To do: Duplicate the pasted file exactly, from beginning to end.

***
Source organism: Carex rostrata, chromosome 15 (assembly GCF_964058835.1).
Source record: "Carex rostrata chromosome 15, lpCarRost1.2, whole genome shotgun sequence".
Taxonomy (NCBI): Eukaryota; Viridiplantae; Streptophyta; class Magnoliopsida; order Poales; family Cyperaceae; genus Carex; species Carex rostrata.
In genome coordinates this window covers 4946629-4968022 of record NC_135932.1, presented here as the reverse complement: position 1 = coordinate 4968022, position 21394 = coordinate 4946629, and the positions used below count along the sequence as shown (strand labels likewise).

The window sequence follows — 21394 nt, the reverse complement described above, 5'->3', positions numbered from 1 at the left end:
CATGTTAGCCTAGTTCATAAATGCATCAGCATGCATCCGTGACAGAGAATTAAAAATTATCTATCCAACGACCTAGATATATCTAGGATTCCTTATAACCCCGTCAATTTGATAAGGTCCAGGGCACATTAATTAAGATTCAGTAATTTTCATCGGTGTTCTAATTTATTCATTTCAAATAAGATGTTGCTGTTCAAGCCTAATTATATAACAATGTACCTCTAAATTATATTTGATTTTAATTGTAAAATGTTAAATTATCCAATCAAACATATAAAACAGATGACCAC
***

Source organism: Carex rostrata, chromosome 15 (assembly GCF_964058835.1).
Source record: "Carex rostrata chromosome 15, lpCarRost1.2, whole genome shotgun sequence".
Taxonomy (NCBI): Eukaryota; Viridiplantae; Streptophyta; class Magnoliopsida; order Poales; family Cyperaceae; genus Carex; species Carex rostrata.
In genome coordinates this window covers 4946629-4968022 of record NC_135932.1, presented here as the reverse complement: position 1 = coordinate 4968022, position 21394 = coordinate 4946629, and the positions used below count along the sequence as shown (strand labels likewise).

The window sequence follows — 21394 nt, the reverse complement described above, 5'->3', positions numbered from 1 at the left end:
CATGTTAGCCTAGTTCATAAATGCATCAGCATGCATCCGTGACAGAGAATTAAAAATTATCTATCCAACGACCTAGATATATCTAGGATTCCTTATAACCCCGTCAATTTGATAAGGTCCAGGGCACATTAATTAAGATTCAGTAATTTTCATCGGTGTTCTAATTTATTCATTTCAAATAAGATGTTGCTGTTCAAGCCTAATTATATAACAATGTACCTCTAAATTATATTTGATTTTAATTGTAAAATGTTAAATTATCCAATCAAACATATAAAACAGATGACCAC